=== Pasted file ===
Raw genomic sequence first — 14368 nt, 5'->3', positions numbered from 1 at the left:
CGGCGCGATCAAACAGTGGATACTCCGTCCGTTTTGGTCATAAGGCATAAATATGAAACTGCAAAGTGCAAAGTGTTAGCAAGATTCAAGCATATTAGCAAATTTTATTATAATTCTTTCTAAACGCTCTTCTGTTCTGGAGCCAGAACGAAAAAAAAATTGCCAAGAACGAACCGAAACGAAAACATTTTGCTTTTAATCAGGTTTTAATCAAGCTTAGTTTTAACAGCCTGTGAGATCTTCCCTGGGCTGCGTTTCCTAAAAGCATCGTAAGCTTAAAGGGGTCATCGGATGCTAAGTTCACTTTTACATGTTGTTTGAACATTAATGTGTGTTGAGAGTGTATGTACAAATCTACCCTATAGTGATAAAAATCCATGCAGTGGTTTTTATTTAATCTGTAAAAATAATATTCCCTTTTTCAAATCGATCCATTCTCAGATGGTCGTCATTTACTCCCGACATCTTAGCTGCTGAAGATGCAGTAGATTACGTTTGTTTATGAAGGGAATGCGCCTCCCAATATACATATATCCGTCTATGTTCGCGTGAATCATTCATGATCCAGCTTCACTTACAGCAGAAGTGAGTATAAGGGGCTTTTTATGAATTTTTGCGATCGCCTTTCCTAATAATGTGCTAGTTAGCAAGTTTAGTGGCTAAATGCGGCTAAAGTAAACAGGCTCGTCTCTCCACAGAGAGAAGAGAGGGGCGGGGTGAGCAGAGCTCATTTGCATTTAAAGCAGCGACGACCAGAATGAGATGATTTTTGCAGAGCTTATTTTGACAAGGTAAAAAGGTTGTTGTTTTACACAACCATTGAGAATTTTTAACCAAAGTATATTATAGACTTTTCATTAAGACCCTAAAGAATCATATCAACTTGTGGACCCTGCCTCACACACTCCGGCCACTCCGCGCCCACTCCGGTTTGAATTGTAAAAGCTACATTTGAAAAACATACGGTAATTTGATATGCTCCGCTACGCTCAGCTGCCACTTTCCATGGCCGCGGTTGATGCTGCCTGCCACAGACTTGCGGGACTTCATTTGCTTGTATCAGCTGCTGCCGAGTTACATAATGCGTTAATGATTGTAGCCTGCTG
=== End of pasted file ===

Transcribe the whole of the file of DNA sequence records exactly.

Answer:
Raw genomic sequence first — 14368 nt, 5'->3', positions numbered from 1 at the left:
CGGCGCGATCAAACAGTGGATACTCCGTCCGTTTTGGTCATAAGGCATAAATATGAAACTGCAAAGTGCAAAGTGTTAGCAAGATTCAAGCATATTAGCAAATTTTATTATAATTCTTTCTAAACGCTCTTCTGTTCTGGAGCCAGAACGAAAAAAAAATTGCCAAGAACGAACCGAAACGAAAACATTTTGCTTTTAATCAGGTTTTAATCAAGCTTAGTTTTAACAGCCTGTGAGATCTTCCCTGGGCTGCGTTTCCTAAAAGCATCGTAAGCTTAAAGGGGTCATCGGATGCTAAGTTCACTTTTACATGTTGTTTGAACATTAATGTGTGTTGAGAGTGTATGTACAAATCTACCCTATAGTGATAAAAATCCATGCAGTGGTTTTTATTTAATCTGTAAAAATAATATTCCCTTTTTCAAATCGATCCATTCTCAGATGGTCGTCATTTACTCCCGACATCTTAGCTGCTGAAGATGCAGTAGATTACGTTTGTTTATGAAGGGAATGCGCCTCCCAATATACATATATCCGTCTATGTTCGCGTGAATCATTCATGATCCAGCTTCACTTACAGCAGAAGTGAGTATAAGGGGCTTTTTATGAATTTTTGCGATCGCCTTTCCTAATAATGTGCTAGTTAGCAAGTTTAGTGGCTAAATGCGGCTAAAGTAAACAGGCTCGTCTCTCCACAGAGAGAAGAGAGGGGCGGGGTGAGCAGAGCTCATTTGCATTTAAAGCAGCGACGACCAGAATGAGATGATTTTTGCAGAGCTTATTTTGACAAGGTAAAAAGGTTGTTGTTTTACACAACCATTGAGAATTTTTAACCAAAGTATATTATAGACTTTTCATTAAGACCCTAAAGAATCATATCAACTTGTGGACCCTGCCTCACACACTCCGGCCACTCCGCGCCCACTCCGGTTTGAATTGTAAAAGCTACATTTGAAAAACATACGGTAATTTGATATGCTCCGCTACGCTCAGCTGCCACTTTCCATGGCCGCGGTTGATGCTGCCTGCCACAGACTTGCGGGACTTCATTTGCTTGTATCAGCTGCTGCCGAGTTACATAATGCGTTAATGATTGTAGCCTGCTG